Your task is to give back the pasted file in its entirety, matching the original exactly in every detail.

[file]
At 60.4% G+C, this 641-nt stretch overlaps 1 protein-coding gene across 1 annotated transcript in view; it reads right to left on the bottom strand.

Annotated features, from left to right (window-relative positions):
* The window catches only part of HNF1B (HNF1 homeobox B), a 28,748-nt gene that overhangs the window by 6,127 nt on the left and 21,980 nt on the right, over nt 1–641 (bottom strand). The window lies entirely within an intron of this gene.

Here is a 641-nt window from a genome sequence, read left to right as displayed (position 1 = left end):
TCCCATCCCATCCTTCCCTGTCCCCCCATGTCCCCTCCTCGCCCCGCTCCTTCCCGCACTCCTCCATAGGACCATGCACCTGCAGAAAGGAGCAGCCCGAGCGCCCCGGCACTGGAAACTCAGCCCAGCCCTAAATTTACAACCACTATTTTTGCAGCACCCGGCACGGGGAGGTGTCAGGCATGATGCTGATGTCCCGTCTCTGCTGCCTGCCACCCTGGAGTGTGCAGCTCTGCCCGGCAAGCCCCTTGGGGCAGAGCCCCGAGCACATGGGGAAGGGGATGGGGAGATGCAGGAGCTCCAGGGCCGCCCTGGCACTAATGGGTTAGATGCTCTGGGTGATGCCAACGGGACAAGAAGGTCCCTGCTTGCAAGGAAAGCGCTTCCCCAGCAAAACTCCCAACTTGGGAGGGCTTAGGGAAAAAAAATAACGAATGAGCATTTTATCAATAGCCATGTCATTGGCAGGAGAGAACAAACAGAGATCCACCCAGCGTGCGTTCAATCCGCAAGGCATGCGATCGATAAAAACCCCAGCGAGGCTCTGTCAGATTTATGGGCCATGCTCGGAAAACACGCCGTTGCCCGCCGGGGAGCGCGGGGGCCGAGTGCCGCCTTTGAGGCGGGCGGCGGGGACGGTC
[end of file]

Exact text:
At 60.4% G+C, this 641-nt stretch overlaps 1 protein-coding gene across 1 annotated transcript in view; it reads right to left on the bottom strand.

Annotated features, from left to right (window-relative positions):
* The window catches only part of HNF1B (HNF1 homeobox B), a 28,748-nt gene that overhangs the window by 6,127 nt on the left and 21,980 nt on the right, over nt 1–641 (bottom strand). The window lies entirely within an intron of this gene.

Here is a 641-nt window from a genome sequence, read left to right as displayed (position 1 = left end):
TCCCATCCCATCCTTCCCTGTCCCCCCATGTCCCCTCCTCGCCCCGCTCCTTCCCGCACTCCTCCATAGGACCATGCACCTGCAGAAAGGAGCAGCCCGAGCGCCCCGGCACTGGAAACTCAGCCCAGCCCTAAATTTACAACCACTATTTTTGCAGCACCCGGCACGGGGAGGTGTCAGGCATGATGCTGATGTCCCGTCTCTGCTGCCTGCCACCCTGGAGTGTGCAGCTCTGCCCGGCAAGCCCCTTGGGGCAGAGCCCCGAGCACATGGGGAAGGGGATGGGGAGATGCAGGAGCTCCAGGGCCGCCCTGGCACTAATGGGTTAGATGCTCTGGGTGATGCCAACGGGACAAGAAGGTCCCTGCTTGCAAGGAAAGCGCTTCCCCAGCAAAACTCCCAACTTGGGAGGGCTTAGGGAAAAAAAATAACGAATGAGCATTTTATCAATAGCCATGTCATTGGCAGGAGAGAACAAACAGAGATCCACCCAGCGTGCGTTCAATCCGCAAGGCATGCGATCGATAAAAACCCCAGCGAGGCTCTGTCAGATTTATGGGCCATGCTCGGAAAACACGCCGTTGCCCGCCGGGGAGCGCGGGGGCCGAGTGCCGCCTTTGAGGCGGGCGGCGGGGACGGTC